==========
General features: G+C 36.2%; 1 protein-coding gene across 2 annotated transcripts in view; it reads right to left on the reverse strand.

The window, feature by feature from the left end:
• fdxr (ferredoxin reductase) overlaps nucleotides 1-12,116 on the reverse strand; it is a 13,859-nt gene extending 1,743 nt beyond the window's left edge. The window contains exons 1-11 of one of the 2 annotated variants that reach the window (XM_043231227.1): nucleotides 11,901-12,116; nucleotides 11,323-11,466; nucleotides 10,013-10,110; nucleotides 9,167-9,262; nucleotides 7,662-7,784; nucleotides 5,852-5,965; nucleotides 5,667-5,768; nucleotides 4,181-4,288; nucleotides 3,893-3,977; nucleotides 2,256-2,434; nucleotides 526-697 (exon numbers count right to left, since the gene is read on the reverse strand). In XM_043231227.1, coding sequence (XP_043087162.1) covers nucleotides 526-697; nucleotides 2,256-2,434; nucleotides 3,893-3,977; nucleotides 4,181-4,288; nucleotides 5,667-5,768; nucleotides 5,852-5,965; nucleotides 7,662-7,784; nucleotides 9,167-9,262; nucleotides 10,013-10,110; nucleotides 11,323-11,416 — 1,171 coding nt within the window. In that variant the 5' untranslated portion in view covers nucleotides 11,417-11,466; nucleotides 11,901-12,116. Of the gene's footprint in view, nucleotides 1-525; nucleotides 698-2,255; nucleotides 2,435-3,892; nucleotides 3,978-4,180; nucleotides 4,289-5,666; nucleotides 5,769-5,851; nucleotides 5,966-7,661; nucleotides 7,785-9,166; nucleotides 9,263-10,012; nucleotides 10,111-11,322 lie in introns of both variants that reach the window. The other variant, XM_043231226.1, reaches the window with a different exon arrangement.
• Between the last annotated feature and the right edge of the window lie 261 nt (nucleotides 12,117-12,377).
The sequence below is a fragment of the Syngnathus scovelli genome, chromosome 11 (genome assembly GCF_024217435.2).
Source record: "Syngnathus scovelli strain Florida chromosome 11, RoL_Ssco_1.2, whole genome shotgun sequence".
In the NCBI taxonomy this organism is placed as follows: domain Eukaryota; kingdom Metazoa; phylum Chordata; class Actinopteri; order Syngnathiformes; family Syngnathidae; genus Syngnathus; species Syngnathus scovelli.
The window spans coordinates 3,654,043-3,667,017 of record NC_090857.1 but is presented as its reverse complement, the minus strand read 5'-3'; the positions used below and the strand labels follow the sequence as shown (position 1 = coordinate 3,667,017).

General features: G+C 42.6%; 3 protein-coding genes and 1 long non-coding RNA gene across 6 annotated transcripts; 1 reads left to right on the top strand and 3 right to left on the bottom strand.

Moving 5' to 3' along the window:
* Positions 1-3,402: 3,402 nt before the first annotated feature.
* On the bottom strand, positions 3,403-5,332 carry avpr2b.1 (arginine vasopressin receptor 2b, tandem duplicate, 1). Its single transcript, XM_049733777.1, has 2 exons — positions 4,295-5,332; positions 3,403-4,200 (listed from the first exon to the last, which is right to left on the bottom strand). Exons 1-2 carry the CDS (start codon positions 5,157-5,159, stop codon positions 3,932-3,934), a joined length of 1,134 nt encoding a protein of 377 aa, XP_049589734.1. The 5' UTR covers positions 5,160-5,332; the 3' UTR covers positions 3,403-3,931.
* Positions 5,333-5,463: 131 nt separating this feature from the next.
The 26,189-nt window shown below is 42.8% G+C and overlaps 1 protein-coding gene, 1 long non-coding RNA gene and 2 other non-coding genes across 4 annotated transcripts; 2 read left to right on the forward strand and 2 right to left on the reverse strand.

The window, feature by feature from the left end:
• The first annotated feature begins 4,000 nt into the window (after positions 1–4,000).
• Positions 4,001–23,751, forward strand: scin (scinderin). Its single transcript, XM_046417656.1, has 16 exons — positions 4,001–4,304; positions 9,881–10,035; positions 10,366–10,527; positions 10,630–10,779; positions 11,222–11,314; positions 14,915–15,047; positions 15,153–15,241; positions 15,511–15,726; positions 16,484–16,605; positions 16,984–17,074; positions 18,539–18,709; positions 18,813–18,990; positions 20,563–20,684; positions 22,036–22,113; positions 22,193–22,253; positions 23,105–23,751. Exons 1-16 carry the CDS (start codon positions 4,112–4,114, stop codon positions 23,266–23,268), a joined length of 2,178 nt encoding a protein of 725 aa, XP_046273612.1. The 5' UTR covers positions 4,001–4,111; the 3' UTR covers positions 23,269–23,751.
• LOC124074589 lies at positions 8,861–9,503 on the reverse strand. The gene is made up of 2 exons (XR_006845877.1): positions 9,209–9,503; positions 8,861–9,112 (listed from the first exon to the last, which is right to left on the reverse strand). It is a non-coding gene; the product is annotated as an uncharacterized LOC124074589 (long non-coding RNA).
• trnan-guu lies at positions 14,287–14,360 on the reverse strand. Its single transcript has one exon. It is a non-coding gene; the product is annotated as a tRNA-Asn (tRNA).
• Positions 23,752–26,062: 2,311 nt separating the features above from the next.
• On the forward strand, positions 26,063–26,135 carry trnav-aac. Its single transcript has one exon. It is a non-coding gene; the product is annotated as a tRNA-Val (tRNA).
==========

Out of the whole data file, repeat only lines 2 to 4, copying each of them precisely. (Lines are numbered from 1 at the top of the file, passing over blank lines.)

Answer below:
The window, feature by feature from the left end:
• fdxr (ferredoxin reductase) overlaps nucleotides 1-12,116 on the reverse strand; it is a 13,859-nt gene extending 1,743 nt beyond the window's left edge. The window contains exons 1-11 of one of the 2 annotated variants that reach the window (XM_043231227.1): nucleotides 11,901-12,116; nucleotides 11,323-11,466; nucleotides 10,013-10,110; nucleotides 9,167-9,262; nucleotides 7,662-7,784; nucleotides 5,852-5,965; nucleotides 5,667-5,768; nucleotides 4,181-4,288; nucleotides 3,893-3,977; nucleotides 2,256-2,434; nucleotides 526-697 (exon numbers count right to left, since the gene is read on the reverse strand). In XM_043231227.1, coding sequence (XP_043087162.1) covers nucleotides 526-697; nucleotides 2,256-2,434; nucleotides 3,893-3,977; nucleotides 4,181-4,288; nucleotides 5,667-5,768; nucleotides 5,852-5,965; nucleotides 7,662-7,784; nucleotides 9,167-9,262; nucleotides 10,013-10,110; nucleotides 11,323-11,416 — 1,171 coding nt within the window. In that variant the 5' untranslated portion in view covers nucleotides 11,417-11,466; nucleotides 11,901-12,116. Of the gene's footprint in view, nucleotides 1-525; nucleotides 698-2,255; nucleotides 2,435-3,892; nucleotides 3,978-4,180; nucleotides 4,289-5,666; nucleotides 5,769-5,851; nucleotides 5,966-7,661; nucleotides 7,785-9,166; nucleotides 9,263-10,012; nucleotides 10,111-11,322 lie in introns of both variants that reach the window. The other variant, XM_043231226.1, reaches the window with a different exon arrangement.
• Between the last annotated feature and the right edge of the window lie 261 nt (nucleotides 12,117-12,377).